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Recurrent artery of Heubner

The recurrent artery of Heubner (also known as the medial striate artery or long central artery) is the largest perforating branch from the proximal anterior cerebral artery, and is the only one routinely seen on angiography. Its origin is near the A1-ACOM-A2 junction of the anterior cerebral artery, arising from the proximal A2 in 90% of cases, and from the distal A1 in 10% of cases. It then curves back sharply on itself, paralleling the A1 and is at risk from ACOM aneurysm clipping (see case 1).

It supplies the head of caudate, paraterminal gyrus, anterior portion of the lentiform nucleus and anterior limb of the internal capsule.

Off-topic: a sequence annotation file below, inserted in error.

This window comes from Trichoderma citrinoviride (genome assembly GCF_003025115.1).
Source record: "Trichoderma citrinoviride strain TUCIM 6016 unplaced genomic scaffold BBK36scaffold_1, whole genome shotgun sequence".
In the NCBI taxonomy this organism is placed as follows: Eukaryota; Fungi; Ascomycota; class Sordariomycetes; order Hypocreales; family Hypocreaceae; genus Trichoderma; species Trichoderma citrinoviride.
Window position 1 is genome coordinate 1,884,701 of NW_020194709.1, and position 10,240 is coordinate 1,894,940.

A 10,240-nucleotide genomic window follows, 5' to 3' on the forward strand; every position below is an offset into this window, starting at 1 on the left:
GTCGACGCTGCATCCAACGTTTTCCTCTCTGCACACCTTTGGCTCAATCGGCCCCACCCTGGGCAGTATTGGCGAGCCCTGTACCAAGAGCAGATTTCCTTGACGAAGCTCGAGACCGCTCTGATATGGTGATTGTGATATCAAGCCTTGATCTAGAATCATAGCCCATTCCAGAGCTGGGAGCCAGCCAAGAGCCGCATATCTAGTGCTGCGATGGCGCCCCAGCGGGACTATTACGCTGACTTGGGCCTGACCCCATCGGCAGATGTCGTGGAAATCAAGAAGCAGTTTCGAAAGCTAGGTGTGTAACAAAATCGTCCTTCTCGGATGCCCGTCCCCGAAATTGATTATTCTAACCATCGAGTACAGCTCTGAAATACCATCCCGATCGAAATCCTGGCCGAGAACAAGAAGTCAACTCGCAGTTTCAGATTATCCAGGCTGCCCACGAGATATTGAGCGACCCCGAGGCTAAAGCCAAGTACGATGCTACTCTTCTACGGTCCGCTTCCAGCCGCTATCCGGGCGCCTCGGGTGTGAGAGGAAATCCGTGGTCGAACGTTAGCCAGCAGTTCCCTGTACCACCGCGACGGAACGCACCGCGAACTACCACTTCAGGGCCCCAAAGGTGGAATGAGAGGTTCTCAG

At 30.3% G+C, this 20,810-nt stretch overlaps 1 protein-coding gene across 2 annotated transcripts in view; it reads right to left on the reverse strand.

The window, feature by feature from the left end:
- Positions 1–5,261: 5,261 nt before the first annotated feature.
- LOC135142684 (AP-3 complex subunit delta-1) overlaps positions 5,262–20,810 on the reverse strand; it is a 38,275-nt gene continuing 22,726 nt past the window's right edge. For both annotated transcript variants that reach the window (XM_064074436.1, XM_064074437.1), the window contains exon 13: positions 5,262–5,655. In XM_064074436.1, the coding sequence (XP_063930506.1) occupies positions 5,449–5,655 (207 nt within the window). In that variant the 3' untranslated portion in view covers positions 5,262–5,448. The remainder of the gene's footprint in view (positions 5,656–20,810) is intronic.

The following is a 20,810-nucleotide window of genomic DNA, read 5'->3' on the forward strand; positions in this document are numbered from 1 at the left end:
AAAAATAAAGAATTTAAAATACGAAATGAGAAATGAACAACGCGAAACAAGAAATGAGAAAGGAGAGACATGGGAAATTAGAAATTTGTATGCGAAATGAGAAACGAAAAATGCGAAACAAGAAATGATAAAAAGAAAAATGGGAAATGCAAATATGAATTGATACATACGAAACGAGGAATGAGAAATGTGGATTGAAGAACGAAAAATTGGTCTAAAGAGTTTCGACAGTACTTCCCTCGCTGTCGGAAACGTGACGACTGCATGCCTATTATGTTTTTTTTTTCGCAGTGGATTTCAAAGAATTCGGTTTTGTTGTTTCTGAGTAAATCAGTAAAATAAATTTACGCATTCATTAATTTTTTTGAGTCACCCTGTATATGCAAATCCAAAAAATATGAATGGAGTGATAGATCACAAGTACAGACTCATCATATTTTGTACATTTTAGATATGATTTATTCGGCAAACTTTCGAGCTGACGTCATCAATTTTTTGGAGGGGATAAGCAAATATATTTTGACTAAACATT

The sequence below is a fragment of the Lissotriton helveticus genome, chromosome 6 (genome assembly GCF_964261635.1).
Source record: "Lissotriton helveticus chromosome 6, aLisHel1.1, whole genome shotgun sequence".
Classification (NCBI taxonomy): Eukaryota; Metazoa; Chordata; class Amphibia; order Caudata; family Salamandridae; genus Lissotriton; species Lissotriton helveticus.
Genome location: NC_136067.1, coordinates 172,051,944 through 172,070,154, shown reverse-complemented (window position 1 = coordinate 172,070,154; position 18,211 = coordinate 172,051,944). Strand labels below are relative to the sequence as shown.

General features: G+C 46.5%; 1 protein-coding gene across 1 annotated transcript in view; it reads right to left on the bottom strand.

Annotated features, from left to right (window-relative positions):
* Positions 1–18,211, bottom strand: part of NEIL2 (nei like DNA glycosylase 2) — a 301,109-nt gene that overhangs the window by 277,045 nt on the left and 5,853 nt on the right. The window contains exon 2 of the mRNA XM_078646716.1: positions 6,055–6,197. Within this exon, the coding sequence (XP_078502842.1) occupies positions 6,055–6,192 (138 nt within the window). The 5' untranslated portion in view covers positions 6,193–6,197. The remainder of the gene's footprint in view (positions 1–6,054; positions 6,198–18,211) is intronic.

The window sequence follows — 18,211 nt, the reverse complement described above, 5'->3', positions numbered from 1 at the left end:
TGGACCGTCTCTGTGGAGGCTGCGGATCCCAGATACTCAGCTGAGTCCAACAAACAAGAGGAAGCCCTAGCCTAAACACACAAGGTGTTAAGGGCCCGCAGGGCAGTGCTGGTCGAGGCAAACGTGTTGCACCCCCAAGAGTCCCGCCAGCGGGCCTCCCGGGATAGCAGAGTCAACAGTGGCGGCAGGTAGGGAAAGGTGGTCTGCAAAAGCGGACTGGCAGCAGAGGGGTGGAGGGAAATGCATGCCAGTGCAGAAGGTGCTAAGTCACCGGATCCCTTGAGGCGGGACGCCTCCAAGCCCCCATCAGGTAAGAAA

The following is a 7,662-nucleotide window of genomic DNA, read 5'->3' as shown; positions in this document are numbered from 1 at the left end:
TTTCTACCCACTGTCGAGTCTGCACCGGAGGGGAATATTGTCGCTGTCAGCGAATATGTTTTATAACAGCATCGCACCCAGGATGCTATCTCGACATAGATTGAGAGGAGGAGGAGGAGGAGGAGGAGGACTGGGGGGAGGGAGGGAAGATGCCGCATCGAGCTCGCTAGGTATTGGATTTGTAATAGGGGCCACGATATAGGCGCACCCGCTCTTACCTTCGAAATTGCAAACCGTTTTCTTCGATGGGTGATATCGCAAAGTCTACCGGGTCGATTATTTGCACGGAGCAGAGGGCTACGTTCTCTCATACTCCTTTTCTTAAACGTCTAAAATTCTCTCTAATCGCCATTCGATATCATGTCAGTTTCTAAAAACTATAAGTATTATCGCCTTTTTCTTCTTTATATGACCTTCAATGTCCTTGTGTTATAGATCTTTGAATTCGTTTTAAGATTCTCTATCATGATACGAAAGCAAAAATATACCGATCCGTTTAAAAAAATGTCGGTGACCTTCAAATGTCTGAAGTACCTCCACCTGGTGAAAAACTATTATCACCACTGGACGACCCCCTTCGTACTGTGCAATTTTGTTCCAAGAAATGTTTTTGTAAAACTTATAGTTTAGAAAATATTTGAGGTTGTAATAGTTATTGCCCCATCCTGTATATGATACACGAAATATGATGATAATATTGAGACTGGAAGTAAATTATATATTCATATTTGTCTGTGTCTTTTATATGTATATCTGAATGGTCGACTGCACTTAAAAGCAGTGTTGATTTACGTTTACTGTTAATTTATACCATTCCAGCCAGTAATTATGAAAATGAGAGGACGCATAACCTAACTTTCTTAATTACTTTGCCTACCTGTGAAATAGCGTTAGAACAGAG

Clinical manifestations

Unilateral occlusion
  • weakness contralateral arm
  • weakness contralateral face
  • dysarthria
  • hemichorea
Bilateral occlusion
  • akinetic mutism

Anatomical variations

It may be absent in 3% or duplicated in 12% of individuals.

Etymology

It is named after Johann Otto Leonhard Heubner : German paediatrician (1843 - 1926)

NB: The perforating branches from the ACA should not be confused with the medial lenticulostriate arteries which arise from the MCA.


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Neuroanatomy

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